Thomas Woolrich had formed a dyeing and merchanting enterprise with George Oates (1717-1779) in the second half of the 1740’s. The partnership was dissolved with David Stansfeld married Woolrich’s daughter: the young man and his father-in-law formed a new partnership When George Oates’s daughter married the Rev William Wood, a new partnership was formed. George Oates’s brother Samuel (died 1789) married Mary, daughter of Samuel Hamer: their son Samuel Hamer Oates was notable amongst the Leeds anti-war liberals and political reform movement, and was a trustee at Mill Hill.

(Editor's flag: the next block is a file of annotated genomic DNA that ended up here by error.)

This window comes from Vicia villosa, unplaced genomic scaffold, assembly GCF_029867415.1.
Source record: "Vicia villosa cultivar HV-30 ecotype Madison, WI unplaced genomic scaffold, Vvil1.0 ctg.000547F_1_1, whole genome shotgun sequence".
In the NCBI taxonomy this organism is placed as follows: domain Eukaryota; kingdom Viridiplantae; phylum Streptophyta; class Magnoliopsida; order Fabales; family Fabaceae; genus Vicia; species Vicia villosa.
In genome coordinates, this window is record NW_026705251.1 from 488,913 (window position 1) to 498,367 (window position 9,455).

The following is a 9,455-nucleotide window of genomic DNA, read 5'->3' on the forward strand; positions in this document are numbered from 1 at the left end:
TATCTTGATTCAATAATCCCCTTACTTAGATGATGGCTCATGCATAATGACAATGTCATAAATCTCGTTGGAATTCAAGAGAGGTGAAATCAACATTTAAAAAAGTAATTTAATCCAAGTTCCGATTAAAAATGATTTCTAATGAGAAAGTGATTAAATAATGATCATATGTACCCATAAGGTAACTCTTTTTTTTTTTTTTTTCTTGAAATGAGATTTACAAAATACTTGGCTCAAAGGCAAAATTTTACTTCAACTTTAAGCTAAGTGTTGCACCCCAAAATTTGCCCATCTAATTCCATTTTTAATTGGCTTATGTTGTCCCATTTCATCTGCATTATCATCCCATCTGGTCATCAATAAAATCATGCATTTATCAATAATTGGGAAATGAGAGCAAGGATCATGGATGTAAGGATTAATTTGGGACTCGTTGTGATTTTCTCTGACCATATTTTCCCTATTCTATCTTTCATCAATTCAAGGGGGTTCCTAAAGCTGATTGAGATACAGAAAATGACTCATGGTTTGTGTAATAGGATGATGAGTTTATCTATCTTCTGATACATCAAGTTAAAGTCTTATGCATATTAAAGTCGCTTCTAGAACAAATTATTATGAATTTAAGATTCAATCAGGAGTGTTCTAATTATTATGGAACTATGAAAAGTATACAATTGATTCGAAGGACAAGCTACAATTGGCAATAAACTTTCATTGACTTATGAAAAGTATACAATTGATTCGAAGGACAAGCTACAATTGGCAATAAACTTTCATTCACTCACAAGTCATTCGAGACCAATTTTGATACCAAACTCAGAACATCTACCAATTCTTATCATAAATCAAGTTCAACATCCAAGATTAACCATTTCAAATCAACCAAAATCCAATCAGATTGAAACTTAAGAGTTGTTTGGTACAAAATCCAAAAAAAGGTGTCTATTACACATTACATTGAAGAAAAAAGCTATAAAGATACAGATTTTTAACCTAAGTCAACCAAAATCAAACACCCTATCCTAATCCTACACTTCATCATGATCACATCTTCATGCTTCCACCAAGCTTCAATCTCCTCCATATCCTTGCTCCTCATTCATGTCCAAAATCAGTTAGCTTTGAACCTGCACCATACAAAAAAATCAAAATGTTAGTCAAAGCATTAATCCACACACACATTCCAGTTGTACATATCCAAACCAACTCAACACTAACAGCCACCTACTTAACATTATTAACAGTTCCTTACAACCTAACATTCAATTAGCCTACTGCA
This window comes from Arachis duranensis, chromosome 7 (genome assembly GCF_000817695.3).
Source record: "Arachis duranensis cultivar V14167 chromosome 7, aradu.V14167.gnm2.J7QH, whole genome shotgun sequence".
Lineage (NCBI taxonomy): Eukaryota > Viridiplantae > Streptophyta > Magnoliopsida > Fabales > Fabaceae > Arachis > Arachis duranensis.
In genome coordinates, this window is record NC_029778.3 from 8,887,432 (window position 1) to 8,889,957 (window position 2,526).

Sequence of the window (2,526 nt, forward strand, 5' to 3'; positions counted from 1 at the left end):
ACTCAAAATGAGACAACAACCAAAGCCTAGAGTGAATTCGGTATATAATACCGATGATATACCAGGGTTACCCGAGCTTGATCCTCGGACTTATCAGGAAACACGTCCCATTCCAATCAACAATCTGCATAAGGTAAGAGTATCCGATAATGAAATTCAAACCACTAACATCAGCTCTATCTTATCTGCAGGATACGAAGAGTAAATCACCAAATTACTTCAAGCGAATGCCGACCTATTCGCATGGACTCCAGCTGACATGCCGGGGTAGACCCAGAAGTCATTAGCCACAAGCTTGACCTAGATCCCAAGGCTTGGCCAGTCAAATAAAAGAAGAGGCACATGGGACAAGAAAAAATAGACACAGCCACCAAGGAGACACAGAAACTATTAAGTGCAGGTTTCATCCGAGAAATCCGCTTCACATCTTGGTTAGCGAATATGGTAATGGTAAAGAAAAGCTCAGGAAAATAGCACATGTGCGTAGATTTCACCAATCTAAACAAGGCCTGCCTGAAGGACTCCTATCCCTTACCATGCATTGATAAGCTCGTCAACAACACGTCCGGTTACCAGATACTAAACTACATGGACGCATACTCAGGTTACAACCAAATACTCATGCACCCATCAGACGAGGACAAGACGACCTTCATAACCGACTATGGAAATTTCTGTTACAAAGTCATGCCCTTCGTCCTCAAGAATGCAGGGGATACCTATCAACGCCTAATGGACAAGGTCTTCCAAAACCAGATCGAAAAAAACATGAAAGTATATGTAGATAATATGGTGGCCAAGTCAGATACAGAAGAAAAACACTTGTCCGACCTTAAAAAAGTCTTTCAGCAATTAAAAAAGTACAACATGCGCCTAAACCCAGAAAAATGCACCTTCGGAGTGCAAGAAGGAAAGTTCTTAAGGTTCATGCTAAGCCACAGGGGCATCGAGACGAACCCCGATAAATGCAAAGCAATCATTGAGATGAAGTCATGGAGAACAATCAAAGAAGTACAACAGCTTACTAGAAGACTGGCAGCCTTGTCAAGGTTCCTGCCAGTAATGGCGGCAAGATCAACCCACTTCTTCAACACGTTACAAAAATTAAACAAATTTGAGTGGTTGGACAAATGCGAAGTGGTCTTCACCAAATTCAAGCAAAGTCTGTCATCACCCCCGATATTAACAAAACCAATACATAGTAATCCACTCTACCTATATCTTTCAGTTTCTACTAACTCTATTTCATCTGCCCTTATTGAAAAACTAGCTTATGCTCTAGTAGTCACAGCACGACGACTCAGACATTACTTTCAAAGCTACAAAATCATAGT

Sarah Woolrich’s sister, Peggy Stansfeld (1777-1860) married James Bischoff (1776-1845) the leading wool merchanting family of Call Lane Unitarian Chapel in Leeds, and brother Thomas Woolrich Stansfeld continued the family wool merchanting business. The congregation at Call Lane was given much financial vigour by Jacob Busk and Bernard Bischoff as trustees in 1740. William’s grandfather, David Stansfeld (1720-1769), had married Ellen Aldred (1730-1755), daughter of Unitarian minister Timothy Aldred, who was minister at Morley Old Chapel, and brother to the Rev John Aldred minister of Westgate Chapel. This David was named trustee of Northgate End in 1757. William’s brother, James Stansfeld (1792-1872) was a lawyer in Halifax; he married 13 December 1817 Emma Ralph, daughter of the Rev John Ralph minister at Northgate End: son Sir James Stansfeld (1820-1898) was the longest serving MP for Halifax (1859-1895) and laid the foundation stone in 1872 of the new Northgate End Chapel. He was a radical feminist, in the circle of Edward J Fox MP, the communist Rev Goodwyn Barmby, John Stuart Mill and Margaret Fuller. Indeed, Stansfelds marriage to Caroline Ashurst (1816-1885 was conducted by Fox. His aunt, Marianne Briggs nee Milnes signed the 1866 suffrage petition.